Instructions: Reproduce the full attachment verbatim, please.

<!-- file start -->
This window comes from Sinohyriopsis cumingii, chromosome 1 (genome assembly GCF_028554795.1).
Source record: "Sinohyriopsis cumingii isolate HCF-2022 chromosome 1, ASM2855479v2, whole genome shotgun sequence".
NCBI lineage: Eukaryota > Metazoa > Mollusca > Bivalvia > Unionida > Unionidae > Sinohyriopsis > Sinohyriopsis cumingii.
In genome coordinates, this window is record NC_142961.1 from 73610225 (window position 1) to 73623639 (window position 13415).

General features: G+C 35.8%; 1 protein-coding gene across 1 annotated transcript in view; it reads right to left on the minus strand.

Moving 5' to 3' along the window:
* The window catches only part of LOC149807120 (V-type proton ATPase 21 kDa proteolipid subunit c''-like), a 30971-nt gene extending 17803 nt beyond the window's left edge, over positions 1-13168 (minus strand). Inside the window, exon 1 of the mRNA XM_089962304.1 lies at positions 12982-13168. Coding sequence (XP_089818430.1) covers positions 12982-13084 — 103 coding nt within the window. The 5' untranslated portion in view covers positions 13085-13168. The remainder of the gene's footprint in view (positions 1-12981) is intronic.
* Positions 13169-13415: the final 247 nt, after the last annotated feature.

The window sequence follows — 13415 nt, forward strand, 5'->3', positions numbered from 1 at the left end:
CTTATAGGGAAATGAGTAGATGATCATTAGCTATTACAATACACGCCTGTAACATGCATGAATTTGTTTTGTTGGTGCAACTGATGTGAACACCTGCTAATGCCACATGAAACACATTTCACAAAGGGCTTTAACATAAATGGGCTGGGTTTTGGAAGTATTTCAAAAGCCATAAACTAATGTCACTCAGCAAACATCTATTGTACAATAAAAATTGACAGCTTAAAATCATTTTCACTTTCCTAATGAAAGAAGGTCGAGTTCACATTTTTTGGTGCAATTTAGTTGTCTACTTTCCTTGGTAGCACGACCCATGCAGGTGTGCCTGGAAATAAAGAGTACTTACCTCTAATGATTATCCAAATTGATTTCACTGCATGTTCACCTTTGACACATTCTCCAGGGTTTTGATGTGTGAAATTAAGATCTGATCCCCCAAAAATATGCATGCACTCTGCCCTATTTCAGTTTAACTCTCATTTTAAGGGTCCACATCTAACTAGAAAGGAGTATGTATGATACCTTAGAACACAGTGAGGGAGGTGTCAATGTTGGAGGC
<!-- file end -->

This window comes from Sinohyriopsis cumingii, chromosome 1 (genome assembly GCF_028554795.1).
Source record: "Sinohyriopsis cumingii isolate HCF-2022 chromosome 1, ASM2855479v2, whole genome shotgun sequence".
NCBI lineage: Eukaryota > Metazoa > Mollusca > Bivalvia > Unionida > Unionidae > Sinohyriopsis > Sinohyriopsis cumingii.
In genome coordinates, this window is record NC_142961.1 from 73610225 (window position 1) to 73623639 (window position 13415).

General features: G+C 35.8%; 1 protein-coding gene across 1 annotated transcript in view; it reads right to left on the minus strand.

Moving 5' to 3' along the window:
* The window catches only part of LOC149807120 (V-type proton ATPase 21 kDa proteolipid subunit c''-like), a 30971-nt gene extending 17803 nt beyond the window's left edge, over positions 1-13168 (minus strand). Inside the window, exon 1 of the mRNA XM_089962304.1 lies at positions 12982-13168. Coding sequence (XP_089818430.1) covers positions 12982-13084 — 103 coding nt within the window. The 5' untranslated portion in view covers positions 13085-13168. The remainder of the gene's footprint in view (positions 1-12981) is intronic.
* Positions 13169-13415: the final 247 nt, after the last annotated feature.

The window sequence follows — 13415 nt, forward strand, 5'->3', positions numbered from 1 at the left end:
CTTATAGGGAAATGAGTAGATGATCATTAGCTATTACAATACACGCCTGTAACATGCATGAATTTGTTTTGTTGGTGCAACTGATGTGAACACCTGCTAATGCCACATGAAACACATTTCACAAAGGGCTTTAACATAAATGGGCTGGGTTTTGGAAGTATTTCAAAAGCCATAAACTAATGTCACTCAGCAAACATCTATTGTACAATAAAAATTGACAGCTTAAAATCATTTTCACTTTCCTAATGAAAGAAGGTCGAGTTCACATTTTTTGGTGCAATTTAGTTGTCTACTTTCCTTGGTAGCACGACCCATGCAGGTGTGCCTGGAAATAAAGAGTACTTACCTCTAATGATTATCCAAATTGATTTCACTGCATGTTCACCTTTGACACATTCTCCAGGGTTTTGATGTGTGAAATTAAGATCTGATCCCCCAAAAATATGCATGCACTCTGCCCTATTTCAGTTTAACTCTCATTTTAAGGGTCCACATCTAACTAGAAAGGAGTATGTATGATACCTTAGAACACAGTGAGGGAGGTGTCAATGTTGGAGGC